Moving on down the Libertarian line: Andre Marrou, the Libertarian Party candidate for president in 1992, had been Ron Paul’s running mate on the Libertarian ticket in 1988. Marrou’s Libertarian solution to the LA riots: more troops, more quickly, as he explained to Larry King:

    “Send troops in to stop the looting. It’s something that [Gov. Pete] Wilson waited 24 hours for, and [Los Angeles police chief] Daryl Gates of course withdrew his troops of police. They ran away when the rioting started. That’s what we would’ve done—we would’ve sent the troops in to stop the looting.”

    So what distinguishes the Libertarians from the old two-party responses is their hair-trigger in bringing in troops to suppress the uppity minorities. Beyond that, the Libertarian Party’s political solution to African-American poverty and injustice was to abolish all welfare programs, public schools, and anti-discrimination laws like the Civil Rights Act. This was the solution promoted by an up-and-coming libertarian, Jacob Hornberger—who this week co-hosted an event with Ron Paul and Glenn Greenwald. Hornberger believes that 19th century antebellum slave-era America was “the freest society in history”. . . and after the LA riots, he offered this solution:

    “the repeal of: (1) every law that takes money from some people and gives it to others; (2) all regulations that interfere with peaceful exchanges between consenting adults; (3) all drug laws; and (4) all compulsory-attendance laws and school taxes.”

    And then there’s libertarian philosopher Murray Rothbard’s response to the LA riots. Rand Paul credits Rothbard as “a great influence on my thinking”; and Rothbard blamed the LA riots not on racism and black grievances, but rather on slow and insufficient police response and “the moral and esthetic nihilism created by many decades of cultural liberalism.”

    As for solving the problem, Rothbard, who had come out in support of former Ku Klux Klan leader David Duke, wrote in 1992:

    “Sending in police and troops late and depriving them of bullets, cannot do the job. There is only one way to fulfill the vital police function, the only way that works: the public announcement—backed by willingness to enforce it—made by the late Mayor Richard Daley in the Chicago riots of the 1960s—ordering the police to shoot to kill any looters, rioters, arsonists, or muggers they might find. That very announcement was enough to induce the rioters to pocket their ‘rage’ and go back to their peaceful pursuits.”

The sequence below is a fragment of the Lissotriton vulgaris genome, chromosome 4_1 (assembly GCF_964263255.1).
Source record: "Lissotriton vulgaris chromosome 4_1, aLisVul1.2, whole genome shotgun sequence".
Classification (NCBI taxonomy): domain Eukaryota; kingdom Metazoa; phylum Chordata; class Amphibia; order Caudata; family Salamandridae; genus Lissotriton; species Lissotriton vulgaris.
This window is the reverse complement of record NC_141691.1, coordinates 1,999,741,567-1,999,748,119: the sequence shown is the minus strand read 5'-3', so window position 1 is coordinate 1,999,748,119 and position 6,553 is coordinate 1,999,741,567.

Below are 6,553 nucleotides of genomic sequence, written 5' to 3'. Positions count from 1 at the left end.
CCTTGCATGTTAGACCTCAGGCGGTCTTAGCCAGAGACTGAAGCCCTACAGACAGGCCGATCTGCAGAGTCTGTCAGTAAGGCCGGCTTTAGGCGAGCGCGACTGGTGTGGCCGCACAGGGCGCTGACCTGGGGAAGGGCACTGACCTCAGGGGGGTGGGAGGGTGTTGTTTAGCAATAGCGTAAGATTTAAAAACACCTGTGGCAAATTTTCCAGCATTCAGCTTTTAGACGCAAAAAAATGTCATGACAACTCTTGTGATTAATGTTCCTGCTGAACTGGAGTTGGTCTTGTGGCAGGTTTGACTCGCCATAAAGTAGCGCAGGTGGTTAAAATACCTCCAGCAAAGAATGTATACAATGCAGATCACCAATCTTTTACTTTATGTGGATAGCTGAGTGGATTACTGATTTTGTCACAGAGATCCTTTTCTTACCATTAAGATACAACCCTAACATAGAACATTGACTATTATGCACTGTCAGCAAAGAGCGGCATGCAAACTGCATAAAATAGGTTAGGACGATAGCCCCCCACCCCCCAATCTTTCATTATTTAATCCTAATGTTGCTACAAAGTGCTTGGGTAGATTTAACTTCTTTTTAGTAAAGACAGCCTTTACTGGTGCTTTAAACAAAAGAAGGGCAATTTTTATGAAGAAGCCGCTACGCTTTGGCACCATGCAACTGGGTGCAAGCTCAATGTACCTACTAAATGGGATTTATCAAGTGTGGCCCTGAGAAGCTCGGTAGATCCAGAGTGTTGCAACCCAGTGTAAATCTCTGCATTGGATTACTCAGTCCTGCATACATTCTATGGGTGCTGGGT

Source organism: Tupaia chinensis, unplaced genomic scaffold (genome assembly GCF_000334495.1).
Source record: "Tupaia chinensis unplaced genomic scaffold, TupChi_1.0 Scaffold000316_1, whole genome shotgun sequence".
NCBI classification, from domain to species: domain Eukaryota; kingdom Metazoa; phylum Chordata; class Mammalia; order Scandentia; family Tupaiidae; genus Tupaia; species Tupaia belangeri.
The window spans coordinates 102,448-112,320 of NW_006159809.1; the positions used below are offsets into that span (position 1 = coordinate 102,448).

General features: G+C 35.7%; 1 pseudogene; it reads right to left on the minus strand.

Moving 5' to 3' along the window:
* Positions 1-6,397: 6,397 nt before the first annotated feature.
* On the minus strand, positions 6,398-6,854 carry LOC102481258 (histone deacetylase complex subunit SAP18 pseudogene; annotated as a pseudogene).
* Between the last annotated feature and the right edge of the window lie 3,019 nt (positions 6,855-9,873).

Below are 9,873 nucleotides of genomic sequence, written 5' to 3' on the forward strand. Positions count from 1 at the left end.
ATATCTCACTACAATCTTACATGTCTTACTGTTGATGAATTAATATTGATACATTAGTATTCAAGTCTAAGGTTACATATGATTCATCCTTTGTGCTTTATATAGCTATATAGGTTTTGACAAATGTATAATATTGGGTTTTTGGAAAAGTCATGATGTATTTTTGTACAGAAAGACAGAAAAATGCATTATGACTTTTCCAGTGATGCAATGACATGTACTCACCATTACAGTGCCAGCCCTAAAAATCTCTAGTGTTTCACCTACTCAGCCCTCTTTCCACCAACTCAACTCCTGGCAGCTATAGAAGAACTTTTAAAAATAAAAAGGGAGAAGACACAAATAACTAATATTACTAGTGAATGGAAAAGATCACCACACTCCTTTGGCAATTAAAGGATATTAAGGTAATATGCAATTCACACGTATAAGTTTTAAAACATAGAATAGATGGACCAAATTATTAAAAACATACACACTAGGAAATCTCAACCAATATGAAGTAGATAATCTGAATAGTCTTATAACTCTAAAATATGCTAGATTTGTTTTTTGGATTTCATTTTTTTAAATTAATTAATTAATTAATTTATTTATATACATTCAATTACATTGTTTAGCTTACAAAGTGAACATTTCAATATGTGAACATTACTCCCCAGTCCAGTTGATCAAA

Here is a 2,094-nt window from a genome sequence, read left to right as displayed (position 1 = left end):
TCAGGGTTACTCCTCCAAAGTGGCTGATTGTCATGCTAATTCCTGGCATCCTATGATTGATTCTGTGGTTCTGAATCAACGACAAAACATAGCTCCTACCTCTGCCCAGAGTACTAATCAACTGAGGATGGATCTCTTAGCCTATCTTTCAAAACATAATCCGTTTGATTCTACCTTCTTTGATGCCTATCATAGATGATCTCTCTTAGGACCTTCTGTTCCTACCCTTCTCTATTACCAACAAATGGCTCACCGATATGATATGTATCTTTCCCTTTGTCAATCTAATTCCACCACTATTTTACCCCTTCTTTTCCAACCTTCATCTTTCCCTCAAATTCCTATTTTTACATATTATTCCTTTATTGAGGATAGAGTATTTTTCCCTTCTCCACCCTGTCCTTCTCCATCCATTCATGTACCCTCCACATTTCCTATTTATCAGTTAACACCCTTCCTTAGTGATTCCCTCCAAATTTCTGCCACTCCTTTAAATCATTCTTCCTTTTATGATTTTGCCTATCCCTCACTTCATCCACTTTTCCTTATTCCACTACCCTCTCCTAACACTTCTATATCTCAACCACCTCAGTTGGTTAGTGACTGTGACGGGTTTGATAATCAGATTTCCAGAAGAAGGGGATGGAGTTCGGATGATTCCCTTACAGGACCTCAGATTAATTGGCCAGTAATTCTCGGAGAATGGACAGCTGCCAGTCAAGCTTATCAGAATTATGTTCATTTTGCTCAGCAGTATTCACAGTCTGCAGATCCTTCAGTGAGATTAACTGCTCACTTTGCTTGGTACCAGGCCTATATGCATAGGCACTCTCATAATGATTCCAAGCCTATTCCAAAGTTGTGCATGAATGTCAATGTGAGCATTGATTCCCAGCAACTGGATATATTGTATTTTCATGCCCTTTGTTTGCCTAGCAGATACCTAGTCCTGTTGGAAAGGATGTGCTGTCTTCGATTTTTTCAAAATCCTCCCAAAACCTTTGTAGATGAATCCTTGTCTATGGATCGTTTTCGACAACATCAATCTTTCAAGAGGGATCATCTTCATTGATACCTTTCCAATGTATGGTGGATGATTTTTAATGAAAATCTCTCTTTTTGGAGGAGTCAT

And in case Rothbard’s anarcho-libertarian solution wasn’t clear enough, he reiterated it once again:

    “Devotion to the sanctity of person and property is not part of their value-system. That’s why, in the short term, all we can do is shoot the looters and incarcerate the rioters.”

    On the mainstream side of libertarianism, Reason magazine editor Virginia Postrel denounced “the hate-filled politics of Rep. Maxine Waters,” and proposed as solutions to South-Central LA’s problems private policing in the form of “citizen patrols” on foot, like “private security firms” who patrol “wealthy enclaves.” In other words: Stand Your Ground and vigilante groups:

    “Certainly citizen patrols would need more than community spirit; they would require police training, extra supervision, probably pay, and possibly weapons.”


    Along with armed private patrols, Reason’s editor proposed turning inner city blacks into private jitney bus drivers, reasoning that since blacks in South Africa do it, blacks would be happy doing it in South Central too:

    “If South Africa can let black entrepreneurs make it big in the jitney business, so can L.A.”

    These same zombies are still with us today, still walking the earth—or at least, America—snarling and snapping their jaws at us every night, trying to infect the mortals with their rancid, deadly zombie politics—liberalism, libertarianism, doesn’t really matter anymore. For some of us, the goal is to avoid getting bitten and turned into one of them; for others, the hope is just to avoid getting your neck snapped.

    So that happened. A mere 23 years ago. And it wasn’t just Republicans that seemed to view the African American community as some sort of alien invasion requiring a military response. Politicians from both parties joined in the fray. That was just what America was like back in the 90’s: if you wanted to get elected to office, you pushed ‘tough on crime’ policies which were obviously focused on the black community. And it applied to both parties. In other words, the lethal policing tactics that have garnered so much public attention and scrutiny in over the last year, have largely been a reflection of criminal policies the majority of Americans have called for and endorsed for decades. They’ve mostly just been following orders. Public orders.

    Of course, times have changed, as evidence by the fact that Bill Clinton has called his own “tough on crime” policies a mistake and Hillary’s platform calls for a reversal of some of those very same policies. But, as evidences by the number of GOP politicians racing to give back their CCC donations, times haven’t changed enough.

    And that’s why it’s actually pretty important that the US basically take the CCC’s bait and explore the bases of its “legitimate grievances”. When the CCC asserts that Roof had “legitimate grievances”, the CCC isn’t just talking about Roof’s grievances. Its referring to perceptions about the black community that were so widely held in America that catering to those “legitimate grievances” was how politicians from both parties got elected less than two decades ago. And for a substantial portion of the electorate, dog-whistling to the CCC’s worldview is how some politicians still try to get elected today. It’s a legitimately egregious situation.

    Posted by Pterrafractyl | June 22, 2015, 2:37 pm